The remaining 14 students who were kidnapped from a university in northwestern Nigeria were freed on Saturday, 40 days after being taken hostage, a local police spokesman told AFP.
Such seizures have become a frequent way for criminals to collect ransoms, with more than 700 abductions since December. Protesters have taken aim at security forces and blamed the government's inaction to crackdown on kidnapping gangs.
"Fourteen students of Greenfield University were released by their captors this evening," police spokesman Mohammed Jalige told AFP.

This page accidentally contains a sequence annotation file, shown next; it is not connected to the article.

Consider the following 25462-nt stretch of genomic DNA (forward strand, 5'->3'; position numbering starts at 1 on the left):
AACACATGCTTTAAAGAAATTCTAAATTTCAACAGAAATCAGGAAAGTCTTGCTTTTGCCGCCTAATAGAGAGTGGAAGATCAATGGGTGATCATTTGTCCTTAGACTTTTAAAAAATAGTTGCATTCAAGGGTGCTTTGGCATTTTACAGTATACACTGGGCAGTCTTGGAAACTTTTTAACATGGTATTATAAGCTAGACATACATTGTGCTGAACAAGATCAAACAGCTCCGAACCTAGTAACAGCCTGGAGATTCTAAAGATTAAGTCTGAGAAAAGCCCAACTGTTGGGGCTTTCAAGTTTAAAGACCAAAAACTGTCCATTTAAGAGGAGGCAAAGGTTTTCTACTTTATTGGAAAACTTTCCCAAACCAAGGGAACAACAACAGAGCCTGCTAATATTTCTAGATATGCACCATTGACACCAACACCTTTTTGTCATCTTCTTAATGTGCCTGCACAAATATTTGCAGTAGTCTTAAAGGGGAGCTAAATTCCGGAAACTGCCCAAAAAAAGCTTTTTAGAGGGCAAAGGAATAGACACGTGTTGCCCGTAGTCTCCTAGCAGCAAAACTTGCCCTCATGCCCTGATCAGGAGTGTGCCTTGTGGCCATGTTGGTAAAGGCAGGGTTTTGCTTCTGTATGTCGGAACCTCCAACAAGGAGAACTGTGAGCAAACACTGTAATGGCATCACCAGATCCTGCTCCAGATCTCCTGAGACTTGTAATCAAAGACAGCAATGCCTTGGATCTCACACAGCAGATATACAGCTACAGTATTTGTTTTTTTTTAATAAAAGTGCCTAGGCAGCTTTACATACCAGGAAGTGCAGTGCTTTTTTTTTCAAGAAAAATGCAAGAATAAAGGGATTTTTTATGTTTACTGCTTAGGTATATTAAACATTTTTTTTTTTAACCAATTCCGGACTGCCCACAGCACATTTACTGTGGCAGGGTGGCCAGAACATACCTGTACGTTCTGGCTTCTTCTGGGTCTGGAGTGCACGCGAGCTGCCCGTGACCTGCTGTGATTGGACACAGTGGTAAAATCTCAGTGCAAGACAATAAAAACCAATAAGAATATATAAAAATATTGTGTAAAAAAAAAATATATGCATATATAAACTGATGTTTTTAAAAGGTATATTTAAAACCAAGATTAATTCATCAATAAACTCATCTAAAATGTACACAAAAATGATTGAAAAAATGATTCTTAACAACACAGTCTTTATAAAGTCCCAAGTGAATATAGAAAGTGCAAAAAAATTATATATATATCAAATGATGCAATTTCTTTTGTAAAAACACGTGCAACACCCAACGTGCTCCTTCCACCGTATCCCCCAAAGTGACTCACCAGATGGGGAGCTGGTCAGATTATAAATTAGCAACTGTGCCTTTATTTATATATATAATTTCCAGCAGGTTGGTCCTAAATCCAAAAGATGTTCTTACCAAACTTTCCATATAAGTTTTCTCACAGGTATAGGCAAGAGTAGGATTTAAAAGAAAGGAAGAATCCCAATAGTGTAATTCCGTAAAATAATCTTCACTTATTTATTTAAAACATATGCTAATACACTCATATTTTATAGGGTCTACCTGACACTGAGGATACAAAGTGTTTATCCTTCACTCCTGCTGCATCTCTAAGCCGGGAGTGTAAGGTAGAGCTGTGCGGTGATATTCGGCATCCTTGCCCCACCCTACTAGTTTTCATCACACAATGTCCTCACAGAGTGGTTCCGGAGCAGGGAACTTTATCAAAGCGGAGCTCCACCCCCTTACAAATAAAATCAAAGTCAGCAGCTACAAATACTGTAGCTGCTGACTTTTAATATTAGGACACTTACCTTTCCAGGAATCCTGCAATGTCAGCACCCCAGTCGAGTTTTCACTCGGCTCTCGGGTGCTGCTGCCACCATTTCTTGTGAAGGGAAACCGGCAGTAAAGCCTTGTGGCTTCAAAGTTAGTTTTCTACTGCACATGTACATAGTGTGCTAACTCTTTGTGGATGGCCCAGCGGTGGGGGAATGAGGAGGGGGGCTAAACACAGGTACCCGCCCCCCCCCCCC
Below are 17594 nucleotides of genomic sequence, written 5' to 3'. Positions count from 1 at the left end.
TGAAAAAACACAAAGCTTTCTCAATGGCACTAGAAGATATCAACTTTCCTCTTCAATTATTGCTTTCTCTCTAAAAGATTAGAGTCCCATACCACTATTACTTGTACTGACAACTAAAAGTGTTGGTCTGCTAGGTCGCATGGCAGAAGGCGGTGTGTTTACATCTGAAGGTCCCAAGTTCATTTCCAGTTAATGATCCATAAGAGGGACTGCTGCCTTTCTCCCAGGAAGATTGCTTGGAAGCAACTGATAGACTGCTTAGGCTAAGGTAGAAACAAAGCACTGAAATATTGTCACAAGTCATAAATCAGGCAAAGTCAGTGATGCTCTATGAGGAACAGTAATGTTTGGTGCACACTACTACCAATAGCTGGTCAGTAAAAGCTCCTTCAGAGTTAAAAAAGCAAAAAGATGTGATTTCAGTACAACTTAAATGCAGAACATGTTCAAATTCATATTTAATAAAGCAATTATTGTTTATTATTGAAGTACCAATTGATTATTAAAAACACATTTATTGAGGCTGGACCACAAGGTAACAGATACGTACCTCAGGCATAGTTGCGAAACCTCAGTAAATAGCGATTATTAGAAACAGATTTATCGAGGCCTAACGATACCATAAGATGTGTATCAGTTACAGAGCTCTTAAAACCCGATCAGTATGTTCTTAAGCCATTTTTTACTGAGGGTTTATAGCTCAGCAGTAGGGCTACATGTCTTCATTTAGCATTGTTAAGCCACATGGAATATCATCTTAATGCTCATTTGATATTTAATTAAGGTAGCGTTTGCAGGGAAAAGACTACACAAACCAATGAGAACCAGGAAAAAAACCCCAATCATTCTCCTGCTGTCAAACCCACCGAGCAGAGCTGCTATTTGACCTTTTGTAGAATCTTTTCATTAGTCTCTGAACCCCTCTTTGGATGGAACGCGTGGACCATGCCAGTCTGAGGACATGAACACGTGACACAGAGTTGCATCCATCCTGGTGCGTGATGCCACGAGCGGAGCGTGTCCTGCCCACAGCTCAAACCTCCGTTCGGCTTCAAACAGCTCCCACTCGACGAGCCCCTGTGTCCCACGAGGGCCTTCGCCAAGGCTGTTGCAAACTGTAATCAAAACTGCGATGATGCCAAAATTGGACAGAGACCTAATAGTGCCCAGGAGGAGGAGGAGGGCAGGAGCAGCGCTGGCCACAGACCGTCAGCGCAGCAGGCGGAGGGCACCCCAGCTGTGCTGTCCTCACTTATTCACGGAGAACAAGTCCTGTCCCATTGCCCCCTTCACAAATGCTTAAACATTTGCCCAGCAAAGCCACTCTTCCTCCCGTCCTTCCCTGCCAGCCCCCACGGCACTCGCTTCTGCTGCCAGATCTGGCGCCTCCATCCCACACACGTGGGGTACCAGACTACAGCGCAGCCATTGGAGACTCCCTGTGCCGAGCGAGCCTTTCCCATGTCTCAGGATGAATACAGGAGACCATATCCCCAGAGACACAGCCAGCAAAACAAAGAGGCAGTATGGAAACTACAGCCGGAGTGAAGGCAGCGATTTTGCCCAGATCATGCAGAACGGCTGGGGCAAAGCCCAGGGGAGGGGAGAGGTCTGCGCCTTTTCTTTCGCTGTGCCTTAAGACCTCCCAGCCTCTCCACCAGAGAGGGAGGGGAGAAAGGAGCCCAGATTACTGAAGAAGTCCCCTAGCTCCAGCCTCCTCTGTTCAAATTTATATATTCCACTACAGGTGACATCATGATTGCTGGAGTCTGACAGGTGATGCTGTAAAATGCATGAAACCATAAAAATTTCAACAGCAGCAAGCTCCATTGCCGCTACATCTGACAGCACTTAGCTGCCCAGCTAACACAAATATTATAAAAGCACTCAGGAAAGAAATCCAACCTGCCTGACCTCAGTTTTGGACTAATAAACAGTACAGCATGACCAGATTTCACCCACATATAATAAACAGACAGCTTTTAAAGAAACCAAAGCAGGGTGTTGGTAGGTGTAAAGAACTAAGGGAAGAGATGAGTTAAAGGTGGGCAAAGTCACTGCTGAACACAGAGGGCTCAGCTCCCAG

"They were dumped outside the city along the Kaduna-Abuja expressway" in central Nigeria, Jalige said he did not know if ransoms had been paid for their release.
On April 20, gunmen, known locally as "bandits". stormed the university and kidnapped around 20 students, killing a member of the school's staff in the process.
Five students were executed a few days later to force families and the government to pay a ransom.
It was the fifth such attack in around five months, and officials in Kaduna state called the executions "diabolical", though they strongly advised parents not to pay to avoid encouraging more seizures.
Armed gangs are terrorising inhabitants in central-western and north-western areas of Nigeria by looting villages, stealing cattle, and taking people hostage.
Since December 2020, 730 children and students have been kidnapped in Nigeria.